A Timely National Dialogue about End-of-Life Care

old hands

The Canadian Medical Association (CMA) has published the results of a national dialogue process designed to provide both the public and the medical profession with a societal perspective on end-of-life care. In collaboration with Macleans Magazine, the CMA held town halls and an online dialogue which assembled key observations that will guide the profession in the future and serve as input to the quickly-evolving public policy process around this vital issue. The dialogue process addressed three main issues: advance care directives, palliative care, and euthanasia and physician-assisted dying.

The town halls took place in St. John’s, NL (Feb.20), Vancouver, BC (Mar. 24), Whitehorse, Yukon (Apr. 16), Regina, Sask. (May 7), and Mississauga, Ont. (May 27). A live web chat was also held on May 12 on the Maclean’s website. Members of the public were also able to post their comments online during and after each town hall.

The CMA began the process by releasing useful and standardized terminology it has developed to discuss end-of-life care. It recommends that this terminology, laid out in its report, be widely communicated to health care providers, policy-makers and the public.

The 17-page report is worth reading in its entirety and shows exemplary leadership from the CMA on this important issue. Here are some of its main conclusions:

  • All Canadians should discuss end-of-life wishes with their families or other loved ones.
  • All Canadians should prepare advance care directives that are appropriate and binding for the jurisdiction in which they live.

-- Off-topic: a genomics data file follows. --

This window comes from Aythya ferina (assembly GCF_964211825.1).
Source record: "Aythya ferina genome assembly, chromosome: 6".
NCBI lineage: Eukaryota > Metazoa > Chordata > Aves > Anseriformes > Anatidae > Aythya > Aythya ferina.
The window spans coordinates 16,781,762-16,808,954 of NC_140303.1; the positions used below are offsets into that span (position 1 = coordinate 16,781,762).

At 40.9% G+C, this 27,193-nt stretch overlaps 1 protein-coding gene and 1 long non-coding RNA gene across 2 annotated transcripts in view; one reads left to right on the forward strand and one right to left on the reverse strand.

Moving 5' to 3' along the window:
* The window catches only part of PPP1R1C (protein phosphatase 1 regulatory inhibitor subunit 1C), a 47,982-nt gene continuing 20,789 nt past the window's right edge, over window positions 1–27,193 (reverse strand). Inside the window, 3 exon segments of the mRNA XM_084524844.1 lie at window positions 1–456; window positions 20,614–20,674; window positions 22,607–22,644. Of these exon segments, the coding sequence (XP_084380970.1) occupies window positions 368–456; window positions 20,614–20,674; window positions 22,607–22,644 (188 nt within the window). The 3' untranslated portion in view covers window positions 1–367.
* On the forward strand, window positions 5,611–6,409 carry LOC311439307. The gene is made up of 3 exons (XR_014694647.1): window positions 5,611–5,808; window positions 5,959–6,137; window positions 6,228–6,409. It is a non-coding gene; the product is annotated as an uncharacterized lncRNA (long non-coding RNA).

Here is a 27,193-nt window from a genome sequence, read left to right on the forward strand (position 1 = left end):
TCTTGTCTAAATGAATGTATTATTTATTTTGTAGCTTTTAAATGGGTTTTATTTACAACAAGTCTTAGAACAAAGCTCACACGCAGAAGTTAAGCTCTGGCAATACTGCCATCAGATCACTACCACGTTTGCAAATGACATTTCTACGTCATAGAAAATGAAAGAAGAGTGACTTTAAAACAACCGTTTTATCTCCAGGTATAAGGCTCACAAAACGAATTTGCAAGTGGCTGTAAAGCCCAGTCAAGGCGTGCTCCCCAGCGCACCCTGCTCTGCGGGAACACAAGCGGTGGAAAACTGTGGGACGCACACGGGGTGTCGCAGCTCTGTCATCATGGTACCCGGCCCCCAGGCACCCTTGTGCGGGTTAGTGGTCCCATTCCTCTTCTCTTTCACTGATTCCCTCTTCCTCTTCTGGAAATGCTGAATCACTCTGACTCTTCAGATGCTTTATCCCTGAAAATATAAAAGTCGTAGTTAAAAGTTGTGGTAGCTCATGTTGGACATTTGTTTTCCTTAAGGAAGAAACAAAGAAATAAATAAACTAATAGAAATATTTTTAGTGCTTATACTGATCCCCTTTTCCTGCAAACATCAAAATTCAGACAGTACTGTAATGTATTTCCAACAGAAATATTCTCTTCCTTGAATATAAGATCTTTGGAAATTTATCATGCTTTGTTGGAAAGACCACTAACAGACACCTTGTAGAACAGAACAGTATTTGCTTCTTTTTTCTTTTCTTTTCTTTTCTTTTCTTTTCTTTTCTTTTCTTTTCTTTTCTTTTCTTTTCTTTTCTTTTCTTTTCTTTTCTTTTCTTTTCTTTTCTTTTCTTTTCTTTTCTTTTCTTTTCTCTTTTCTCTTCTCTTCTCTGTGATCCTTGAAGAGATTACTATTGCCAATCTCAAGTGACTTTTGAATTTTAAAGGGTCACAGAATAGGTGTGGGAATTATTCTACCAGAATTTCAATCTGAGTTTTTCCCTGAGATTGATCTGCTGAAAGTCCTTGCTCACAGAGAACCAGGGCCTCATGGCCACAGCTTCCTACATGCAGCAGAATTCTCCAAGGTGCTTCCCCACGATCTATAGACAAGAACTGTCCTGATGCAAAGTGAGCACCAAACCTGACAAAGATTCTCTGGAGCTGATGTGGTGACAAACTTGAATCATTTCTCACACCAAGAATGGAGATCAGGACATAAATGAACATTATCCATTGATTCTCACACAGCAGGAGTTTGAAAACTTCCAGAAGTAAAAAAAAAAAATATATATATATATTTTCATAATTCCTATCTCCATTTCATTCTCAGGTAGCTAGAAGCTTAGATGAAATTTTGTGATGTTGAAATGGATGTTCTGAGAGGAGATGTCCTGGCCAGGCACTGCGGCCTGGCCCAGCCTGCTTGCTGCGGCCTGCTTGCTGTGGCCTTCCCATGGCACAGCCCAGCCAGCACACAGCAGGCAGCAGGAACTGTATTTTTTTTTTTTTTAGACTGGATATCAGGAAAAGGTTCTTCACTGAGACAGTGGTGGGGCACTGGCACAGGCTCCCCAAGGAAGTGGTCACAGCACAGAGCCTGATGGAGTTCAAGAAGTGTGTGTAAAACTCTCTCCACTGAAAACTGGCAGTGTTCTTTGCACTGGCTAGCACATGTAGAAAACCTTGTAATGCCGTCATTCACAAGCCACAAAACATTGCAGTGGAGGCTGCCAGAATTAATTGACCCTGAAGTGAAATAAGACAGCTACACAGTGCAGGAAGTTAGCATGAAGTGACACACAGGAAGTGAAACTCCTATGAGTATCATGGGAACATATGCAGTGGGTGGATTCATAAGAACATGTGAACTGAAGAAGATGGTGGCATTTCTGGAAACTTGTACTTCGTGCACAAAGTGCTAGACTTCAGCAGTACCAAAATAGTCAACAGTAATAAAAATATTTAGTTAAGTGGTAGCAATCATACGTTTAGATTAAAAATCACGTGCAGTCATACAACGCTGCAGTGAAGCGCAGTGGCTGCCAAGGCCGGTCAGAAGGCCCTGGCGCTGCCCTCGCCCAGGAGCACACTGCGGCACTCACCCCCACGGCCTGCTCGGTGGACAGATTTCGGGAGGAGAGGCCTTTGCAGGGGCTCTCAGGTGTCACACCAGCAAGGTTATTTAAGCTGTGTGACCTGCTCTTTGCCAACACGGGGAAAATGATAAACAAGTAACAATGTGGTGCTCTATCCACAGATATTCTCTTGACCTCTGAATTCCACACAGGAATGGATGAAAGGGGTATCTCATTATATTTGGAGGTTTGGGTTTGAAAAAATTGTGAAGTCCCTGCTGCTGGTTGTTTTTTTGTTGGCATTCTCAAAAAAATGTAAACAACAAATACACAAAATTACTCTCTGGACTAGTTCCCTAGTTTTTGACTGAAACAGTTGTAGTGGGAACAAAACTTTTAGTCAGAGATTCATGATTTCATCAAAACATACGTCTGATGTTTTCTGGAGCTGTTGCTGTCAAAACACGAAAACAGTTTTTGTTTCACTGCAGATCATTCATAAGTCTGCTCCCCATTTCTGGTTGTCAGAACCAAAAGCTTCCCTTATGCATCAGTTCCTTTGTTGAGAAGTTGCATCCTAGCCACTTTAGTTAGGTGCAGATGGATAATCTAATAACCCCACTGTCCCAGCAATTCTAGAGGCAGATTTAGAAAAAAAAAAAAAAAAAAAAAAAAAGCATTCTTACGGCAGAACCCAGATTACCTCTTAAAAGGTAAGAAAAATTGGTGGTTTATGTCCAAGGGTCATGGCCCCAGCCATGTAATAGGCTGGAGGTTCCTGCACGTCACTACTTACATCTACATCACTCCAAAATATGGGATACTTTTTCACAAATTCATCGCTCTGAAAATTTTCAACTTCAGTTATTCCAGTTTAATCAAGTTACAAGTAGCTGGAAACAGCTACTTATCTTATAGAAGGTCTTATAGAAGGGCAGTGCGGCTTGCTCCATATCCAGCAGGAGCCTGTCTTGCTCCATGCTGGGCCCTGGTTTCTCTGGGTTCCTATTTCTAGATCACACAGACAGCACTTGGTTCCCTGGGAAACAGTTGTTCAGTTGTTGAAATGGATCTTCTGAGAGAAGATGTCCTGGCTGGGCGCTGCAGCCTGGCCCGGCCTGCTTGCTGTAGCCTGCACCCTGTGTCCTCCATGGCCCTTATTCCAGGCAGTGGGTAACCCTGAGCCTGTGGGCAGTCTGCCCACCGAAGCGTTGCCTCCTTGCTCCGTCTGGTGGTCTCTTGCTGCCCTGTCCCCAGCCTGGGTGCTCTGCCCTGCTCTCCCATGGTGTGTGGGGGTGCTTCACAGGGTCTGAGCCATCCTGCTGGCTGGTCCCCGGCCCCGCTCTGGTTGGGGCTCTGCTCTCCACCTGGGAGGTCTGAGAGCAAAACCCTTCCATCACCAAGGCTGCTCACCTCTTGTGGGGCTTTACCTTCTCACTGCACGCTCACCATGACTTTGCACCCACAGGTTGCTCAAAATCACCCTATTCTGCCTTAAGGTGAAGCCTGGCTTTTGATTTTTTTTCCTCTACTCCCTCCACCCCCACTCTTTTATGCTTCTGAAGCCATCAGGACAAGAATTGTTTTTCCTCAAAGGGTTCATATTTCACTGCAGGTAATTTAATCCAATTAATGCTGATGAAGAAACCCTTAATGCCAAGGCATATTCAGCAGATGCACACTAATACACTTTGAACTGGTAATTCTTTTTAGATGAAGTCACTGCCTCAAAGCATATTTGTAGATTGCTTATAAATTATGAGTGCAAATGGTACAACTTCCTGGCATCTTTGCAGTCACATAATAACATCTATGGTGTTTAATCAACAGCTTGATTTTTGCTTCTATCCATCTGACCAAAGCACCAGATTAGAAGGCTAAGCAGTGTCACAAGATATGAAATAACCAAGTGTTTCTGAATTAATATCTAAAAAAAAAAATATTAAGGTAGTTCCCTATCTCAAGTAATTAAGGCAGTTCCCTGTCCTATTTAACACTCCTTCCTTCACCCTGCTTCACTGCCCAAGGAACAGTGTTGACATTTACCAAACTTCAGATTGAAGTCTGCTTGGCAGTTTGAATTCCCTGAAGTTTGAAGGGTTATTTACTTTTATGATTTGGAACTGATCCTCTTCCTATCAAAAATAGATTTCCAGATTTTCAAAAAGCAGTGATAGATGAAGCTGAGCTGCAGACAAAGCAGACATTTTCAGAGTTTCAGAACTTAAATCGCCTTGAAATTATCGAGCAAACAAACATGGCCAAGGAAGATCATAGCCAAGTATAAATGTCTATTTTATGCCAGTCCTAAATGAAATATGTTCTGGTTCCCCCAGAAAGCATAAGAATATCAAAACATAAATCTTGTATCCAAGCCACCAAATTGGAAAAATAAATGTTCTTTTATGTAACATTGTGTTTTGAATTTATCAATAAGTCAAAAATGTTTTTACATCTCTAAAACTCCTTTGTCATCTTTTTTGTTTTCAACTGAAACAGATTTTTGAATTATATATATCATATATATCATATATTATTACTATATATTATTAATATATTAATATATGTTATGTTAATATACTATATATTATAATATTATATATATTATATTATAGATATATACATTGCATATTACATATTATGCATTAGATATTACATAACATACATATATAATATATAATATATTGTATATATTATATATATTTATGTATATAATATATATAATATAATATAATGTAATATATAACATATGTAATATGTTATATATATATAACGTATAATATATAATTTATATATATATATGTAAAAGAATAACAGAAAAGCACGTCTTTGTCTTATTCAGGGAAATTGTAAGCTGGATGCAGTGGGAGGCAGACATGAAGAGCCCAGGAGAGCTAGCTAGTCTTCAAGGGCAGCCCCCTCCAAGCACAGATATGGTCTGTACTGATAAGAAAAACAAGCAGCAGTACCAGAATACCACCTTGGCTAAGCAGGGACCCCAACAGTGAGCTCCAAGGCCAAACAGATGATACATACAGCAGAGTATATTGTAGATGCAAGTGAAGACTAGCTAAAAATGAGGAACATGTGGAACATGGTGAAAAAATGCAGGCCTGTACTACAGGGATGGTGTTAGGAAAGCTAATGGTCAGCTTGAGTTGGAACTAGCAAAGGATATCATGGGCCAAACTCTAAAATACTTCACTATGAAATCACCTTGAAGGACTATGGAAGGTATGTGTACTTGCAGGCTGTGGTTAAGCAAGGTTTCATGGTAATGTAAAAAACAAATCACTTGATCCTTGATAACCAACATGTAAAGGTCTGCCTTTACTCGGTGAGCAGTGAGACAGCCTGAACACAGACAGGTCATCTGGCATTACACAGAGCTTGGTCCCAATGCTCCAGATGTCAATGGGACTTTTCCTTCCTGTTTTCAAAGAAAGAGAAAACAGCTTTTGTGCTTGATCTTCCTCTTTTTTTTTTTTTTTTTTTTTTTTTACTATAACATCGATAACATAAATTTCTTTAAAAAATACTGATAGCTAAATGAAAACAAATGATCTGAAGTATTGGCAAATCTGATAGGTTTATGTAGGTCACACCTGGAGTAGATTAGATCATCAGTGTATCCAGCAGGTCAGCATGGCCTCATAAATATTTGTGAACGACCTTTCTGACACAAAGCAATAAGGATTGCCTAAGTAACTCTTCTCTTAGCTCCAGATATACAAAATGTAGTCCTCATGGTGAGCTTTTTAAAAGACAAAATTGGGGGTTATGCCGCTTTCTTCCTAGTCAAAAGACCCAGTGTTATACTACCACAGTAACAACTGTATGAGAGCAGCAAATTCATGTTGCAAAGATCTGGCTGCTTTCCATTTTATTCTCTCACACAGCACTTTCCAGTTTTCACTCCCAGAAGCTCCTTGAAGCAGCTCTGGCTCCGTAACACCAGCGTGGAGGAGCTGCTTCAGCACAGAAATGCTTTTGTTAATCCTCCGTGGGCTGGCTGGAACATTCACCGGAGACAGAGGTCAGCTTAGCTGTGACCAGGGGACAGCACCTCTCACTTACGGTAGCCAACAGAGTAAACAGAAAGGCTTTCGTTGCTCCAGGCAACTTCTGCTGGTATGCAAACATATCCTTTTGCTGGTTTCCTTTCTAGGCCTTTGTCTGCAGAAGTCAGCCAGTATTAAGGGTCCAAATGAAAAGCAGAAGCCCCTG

• Canadians should revisit their end-of-life care wishes periodically, recognizing that health care providers will interpret these wishes on the basis of a number of variables, including written advance care directives, conversations with loved ones and, input from a substitute decision maker.
  • A national palliative care strategy should be developed.
  • All Canadians should have access to appropriate palliative care services.
  • Funding for palliative and hospice care services should be increased.
  • More education about palliative care approaches and as well as how to initiate discussions about advance care planning is required for medical students, residents and practising physicians.

The CMA recognizes that public opinion in Canada is divided on whether or not to maintain the current ban on euthanasia and physician-assisted dying in most Canadian jurisdictions. Quebec has just passed a law that sets strict conditions under which it is possible for patients to request medical assistance to die. The CMA recommends strict protocols and safeguards to protect vulnerable individuals and populations if the law in Canada is changed to allow euthanasia or physician-assisted dying.

It also recommends careful consideration and further study of the potential impact on the Canadian medical profession of legalizing physician-assisted dying.

The report’s findings will serve as the basis for the CMA’s public advocacy on end-of-life care going forward.